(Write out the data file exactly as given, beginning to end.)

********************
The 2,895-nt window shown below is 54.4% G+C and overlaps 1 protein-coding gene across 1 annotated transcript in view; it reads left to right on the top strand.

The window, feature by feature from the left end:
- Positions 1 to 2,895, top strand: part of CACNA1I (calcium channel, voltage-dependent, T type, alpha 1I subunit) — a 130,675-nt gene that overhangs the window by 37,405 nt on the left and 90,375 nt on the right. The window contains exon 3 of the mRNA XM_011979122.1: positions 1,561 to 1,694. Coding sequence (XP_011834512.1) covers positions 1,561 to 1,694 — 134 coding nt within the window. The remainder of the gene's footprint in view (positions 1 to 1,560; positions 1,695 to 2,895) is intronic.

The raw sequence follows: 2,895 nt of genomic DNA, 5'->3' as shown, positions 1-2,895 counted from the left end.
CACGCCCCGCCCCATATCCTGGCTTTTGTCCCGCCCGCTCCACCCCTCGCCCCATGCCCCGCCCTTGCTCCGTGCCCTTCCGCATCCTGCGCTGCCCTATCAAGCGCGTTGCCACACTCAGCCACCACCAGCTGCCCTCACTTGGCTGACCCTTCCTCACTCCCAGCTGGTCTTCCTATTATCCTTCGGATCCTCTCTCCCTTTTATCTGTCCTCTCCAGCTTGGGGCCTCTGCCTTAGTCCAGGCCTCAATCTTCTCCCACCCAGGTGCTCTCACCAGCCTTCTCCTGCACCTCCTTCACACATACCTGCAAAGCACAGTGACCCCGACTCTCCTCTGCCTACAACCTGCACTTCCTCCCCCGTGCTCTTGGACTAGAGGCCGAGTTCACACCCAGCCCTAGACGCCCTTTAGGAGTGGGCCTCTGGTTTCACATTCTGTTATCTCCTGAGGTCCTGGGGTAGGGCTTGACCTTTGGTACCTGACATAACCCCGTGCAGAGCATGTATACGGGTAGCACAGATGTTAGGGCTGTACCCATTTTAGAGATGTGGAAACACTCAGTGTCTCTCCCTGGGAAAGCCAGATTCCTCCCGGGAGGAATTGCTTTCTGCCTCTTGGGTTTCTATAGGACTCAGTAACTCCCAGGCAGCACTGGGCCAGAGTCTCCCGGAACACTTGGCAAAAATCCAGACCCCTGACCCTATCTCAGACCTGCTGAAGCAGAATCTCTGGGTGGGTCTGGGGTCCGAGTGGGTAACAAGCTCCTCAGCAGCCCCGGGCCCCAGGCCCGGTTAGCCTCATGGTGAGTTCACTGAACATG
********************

The 2,895-nt window shown below is 54.4% G+C and overlaps 1 protein-coding gene across 1 annotated transcript in view; it reads left to right on the top strand.

The window, feature by feature from the left end:
- Positions 1 to 2,895, top strand: part of CACNA1I (calcium channel, voltage-dependent, T type, alpha 1I subunit) — a 130,675-nt gene that overhangs the window by 37,405 nt on the left and 90,375 nt on the right. The window contains exon 3 of the mRNA XM_011979122.1: positions 1,561 to 1,694. Coding sequence (XP_011834512.1) covers positions 1,561 to 1,694 — 134 coding nt within the window. The remainder of the gene's footprint in view (positions 1 to 1,560; positions 1,695 to 2,895) is intronic.

The raw sequence follows: 2,895 nt of genomic DNA, 5'->3' as shown, positions 1-2,895 counted from the left end.
CACGCCCCGCCCCATATCCTGGCTTTTGTCCCGCCCGCTCCACCCCTCGCCCCATGCCCCGCCCTTGCTCCGTGCCCTTCCGCATCCTGCGCTGCCCTATCAAGCGCGTTGCCACACTCAGCCACCACCAGCTGCCCTCACTTGGCTGACCCTTCCTCACTCCCAGCTGGTCTTCCTATTATCCTTCGGATCCTCTCTCCCTTTTATCTGTCCTCTCCAGCTTGGGGCCTCTGCCTTAGTCCAGGCCTCAATCTTCTCCCACCCAGGTGCTCTCACCAGCCTTCTCCTGCACCTCCTTCACACATACCTGCAAAGCACAGTGACCCCGACTCTCCTCTGCCTACAACCTGCACTTCCTCCCCCGTGCTCTTGGACTAGAGGCCGAGTTCACACCCAGCCCTAGACGCCCTTTAGGAGTGGGCCTCTGGTTTCACATTCTGTTATCTCCTGAGGTCCTGGGGTAGGGCTTGACCTTTGGTACCTGACATAACCCCGTGCAGAGCATGTATACGGGTAGCACAGATGTTAGGGCTGTACCCATTTTAGAGATGTGGAAACACTCAGTGTCTCTCCCTGGGAAAGCCAGATTCCTCCCGGGAGGAATTGCTTTCTGCCTCTTGGGTTTCTATAGGACTCAGTAACTCCCAGGCAGCACTGGGCCAGAGTCTCCCGGAACACTTGGCAAAAATCCAGACCCCTGACCCTATCTCAGACCTGCTGAAGCAGAATCTCTGGGTGGGTCTGGGGTCCGAGTGGGTAACAAGCTCCTCAGCAGCCCCGGGCCCCAGGCCCGGTTAGCCTCATGGTGAGTTCACTGAACATG